Defending telecommute ban


Cartoon by Joshua Boley

Yahoo Chief Executive Officer Marissa Mayer is catching some flak this week.

Mayer recently announced to her 12,000 plus employees that, starting in June, they would no longer have the option of telecommuting.

Mayer stressed the importance of “hallway and cafeteria discussions” and generally being under one roof for the good of the company, but more than a couple of people have taken her action as hypocritical, backwards and anti-feminist.

First of all, Yahoo is Marissa Mayer’s company. She has all the responsibility; she should have all the deciding power.

Second, the fact that this is being made out to be a gender issue at all shows how woefully behind society is. The policy is not restricted to new mothers, or even to women, for that matter. It’s all Yahoo employees.

While telecommuting may be convenient for new mothers in particular, it could also afford a new dad, or any other man, some conveniences. This is not a gender issue.

Furthermore, how could one work from home and simultaneously look after a newborn anyway? It’s hard to believe that the same quality of work is getting done at home while doing just that as is in the office. This is why there are laws allowing new parents extended parental leave from work in the first place.

Once past those issues, it comes down to the bottom line. Clearly, Mayer doesn’t have faith in the popularized idea that employees are more productive when working from home. How could they be?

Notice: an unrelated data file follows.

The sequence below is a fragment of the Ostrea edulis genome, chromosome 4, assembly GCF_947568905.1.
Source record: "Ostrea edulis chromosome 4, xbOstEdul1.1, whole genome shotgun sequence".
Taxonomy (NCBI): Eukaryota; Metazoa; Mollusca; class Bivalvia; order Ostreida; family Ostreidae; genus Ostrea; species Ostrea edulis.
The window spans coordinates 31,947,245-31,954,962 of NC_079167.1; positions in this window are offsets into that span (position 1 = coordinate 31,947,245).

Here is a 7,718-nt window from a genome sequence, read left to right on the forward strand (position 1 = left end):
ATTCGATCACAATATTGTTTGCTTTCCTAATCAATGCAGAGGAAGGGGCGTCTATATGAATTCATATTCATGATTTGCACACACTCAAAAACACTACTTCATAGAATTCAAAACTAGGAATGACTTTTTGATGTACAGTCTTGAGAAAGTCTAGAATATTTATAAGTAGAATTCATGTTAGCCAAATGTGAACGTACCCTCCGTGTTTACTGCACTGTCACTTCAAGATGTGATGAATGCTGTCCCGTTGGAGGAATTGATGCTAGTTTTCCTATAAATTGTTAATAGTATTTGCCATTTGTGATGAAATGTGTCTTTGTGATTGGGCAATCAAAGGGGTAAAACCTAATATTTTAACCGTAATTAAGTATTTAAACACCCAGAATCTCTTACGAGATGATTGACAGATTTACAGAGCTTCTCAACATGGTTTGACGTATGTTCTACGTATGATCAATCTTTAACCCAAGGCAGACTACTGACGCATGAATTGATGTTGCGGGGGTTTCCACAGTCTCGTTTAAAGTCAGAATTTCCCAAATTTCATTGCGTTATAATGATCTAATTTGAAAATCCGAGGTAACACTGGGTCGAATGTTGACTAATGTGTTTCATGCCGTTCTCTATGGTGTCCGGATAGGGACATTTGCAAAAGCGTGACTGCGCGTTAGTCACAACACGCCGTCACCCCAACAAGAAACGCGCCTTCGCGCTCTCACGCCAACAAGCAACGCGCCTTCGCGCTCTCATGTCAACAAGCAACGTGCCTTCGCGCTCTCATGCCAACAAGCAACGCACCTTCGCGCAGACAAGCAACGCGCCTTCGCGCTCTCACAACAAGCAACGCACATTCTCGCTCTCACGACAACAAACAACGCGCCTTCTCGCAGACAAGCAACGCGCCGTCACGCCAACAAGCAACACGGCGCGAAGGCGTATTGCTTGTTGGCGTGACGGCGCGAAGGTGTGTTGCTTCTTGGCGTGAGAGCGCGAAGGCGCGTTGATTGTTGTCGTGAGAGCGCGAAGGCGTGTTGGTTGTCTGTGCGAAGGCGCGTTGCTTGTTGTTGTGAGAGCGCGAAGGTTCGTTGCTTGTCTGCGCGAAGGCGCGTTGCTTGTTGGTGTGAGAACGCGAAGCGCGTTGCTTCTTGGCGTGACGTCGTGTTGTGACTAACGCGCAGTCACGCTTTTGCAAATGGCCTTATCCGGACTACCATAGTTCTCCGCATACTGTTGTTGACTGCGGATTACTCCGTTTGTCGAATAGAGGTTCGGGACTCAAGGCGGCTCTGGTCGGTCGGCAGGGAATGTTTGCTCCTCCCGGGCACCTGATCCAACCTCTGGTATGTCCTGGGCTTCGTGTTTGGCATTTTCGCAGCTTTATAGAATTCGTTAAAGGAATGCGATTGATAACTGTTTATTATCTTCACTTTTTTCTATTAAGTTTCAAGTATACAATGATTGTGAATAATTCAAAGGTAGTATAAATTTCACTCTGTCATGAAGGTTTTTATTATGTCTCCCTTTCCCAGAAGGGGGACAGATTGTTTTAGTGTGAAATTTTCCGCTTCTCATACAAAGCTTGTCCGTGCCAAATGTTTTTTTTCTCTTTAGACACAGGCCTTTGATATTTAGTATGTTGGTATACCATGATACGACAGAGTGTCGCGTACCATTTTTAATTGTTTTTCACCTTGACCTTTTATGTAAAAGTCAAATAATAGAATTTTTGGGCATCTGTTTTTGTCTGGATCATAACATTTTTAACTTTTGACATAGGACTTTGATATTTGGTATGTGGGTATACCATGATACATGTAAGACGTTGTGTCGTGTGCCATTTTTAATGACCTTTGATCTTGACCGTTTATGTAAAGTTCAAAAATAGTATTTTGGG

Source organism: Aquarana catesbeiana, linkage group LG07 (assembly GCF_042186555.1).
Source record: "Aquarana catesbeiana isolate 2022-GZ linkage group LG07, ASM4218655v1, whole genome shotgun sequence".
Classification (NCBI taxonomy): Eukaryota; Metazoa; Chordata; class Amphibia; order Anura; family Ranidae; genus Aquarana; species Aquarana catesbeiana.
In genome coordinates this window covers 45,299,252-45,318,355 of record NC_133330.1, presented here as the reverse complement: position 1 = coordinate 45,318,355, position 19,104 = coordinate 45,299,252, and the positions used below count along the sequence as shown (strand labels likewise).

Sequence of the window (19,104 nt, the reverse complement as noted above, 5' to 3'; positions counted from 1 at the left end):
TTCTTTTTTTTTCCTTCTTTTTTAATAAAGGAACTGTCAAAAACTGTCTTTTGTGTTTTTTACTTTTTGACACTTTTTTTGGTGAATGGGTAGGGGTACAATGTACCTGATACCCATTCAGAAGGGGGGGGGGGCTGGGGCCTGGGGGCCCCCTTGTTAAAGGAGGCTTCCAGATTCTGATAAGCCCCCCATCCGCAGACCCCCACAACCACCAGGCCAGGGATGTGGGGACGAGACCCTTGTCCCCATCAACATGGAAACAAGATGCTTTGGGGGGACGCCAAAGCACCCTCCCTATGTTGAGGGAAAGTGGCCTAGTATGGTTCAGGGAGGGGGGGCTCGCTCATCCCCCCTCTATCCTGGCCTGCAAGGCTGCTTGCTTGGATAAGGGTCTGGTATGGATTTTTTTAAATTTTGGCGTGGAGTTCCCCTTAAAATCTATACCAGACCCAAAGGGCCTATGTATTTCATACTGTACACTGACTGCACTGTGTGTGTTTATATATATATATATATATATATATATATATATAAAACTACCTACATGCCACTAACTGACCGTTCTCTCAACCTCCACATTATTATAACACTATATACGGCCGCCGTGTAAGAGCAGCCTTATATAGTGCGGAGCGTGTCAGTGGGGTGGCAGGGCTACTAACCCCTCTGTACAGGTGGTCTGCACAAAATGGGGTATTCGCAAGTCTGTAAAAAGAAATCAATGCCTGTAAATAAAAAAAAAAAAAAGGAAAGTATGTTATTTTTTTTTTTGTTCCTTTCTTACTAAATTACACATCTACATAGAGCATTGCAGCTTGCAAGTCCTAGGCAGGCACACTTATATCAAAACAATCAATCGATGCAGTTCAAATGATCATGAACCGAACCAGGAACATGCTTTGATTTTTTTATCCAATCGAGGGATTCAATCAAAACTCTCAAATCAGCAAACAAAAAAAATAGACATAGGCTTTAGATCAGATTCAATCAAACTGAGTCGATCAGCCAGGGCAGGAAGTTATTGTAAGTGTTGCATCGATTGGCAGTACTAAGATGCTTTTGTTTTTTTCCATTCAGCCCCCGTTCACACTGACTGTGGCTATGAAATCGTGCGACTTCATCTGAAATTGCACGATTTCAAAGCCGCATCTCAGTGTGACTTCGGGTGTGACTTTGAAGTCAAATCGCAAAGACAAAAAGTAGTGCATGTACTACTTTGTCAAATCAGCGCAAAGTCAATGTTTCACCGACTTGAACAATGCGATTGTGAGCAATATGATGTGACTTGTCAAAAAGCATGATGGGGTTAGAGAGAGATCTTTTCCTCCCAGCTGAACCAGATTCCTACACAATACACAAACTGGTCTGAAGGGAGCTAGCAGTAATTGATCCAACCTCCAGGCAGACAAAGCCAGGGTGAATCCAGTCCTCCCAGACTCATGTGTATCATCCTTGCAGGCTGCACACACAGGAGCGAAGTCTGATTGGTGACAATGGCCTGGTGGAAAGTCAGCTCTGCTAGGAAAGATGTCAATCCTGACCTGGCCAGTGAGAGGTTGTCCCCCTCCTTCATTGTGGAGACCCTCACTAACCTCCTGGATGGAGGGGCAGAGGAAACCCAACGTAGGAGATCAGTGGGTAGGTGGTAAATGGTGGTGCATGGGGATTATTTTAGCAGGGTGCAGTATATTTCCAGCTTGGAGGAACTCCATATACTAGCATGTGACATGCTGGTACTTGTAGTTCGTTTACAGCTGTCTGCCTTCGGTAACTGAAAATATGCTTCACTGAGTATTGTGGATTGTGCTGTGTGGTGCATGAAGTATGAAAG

It’s far easier to get distracted with something not work-related when the boss isn’t right down the hall.

Sure, Skype, phone and email can connect a person to the office in a way, but it’s just not the same. This is not to say that nothing can or does get done when people telecommute. The idea is fine; the uproar over the fact that someone simply doesn’t agree with it is what’s crazy.

It’s hard to understand how people can demonize Mayer for her decision. Disagree? Fine.

That’s one thing. Who has never disagreed with the boss? But don’t go around turning this into something it’s not.

Some expect many Yahoo employees to walk away from the company solely due to this policy change.

Based on the effectiveness with which Mayer has helped Yahoo bounce back from its mid-2000s revenue slump, that may be exactly what she wanted: cutbacks without cutting back. Those folks won’t be out of work long, either. Google has already said it wouldn’t hesitate to pluck some of the talent.

Think outside the box, people.

Marissa Mayer might just be a genius.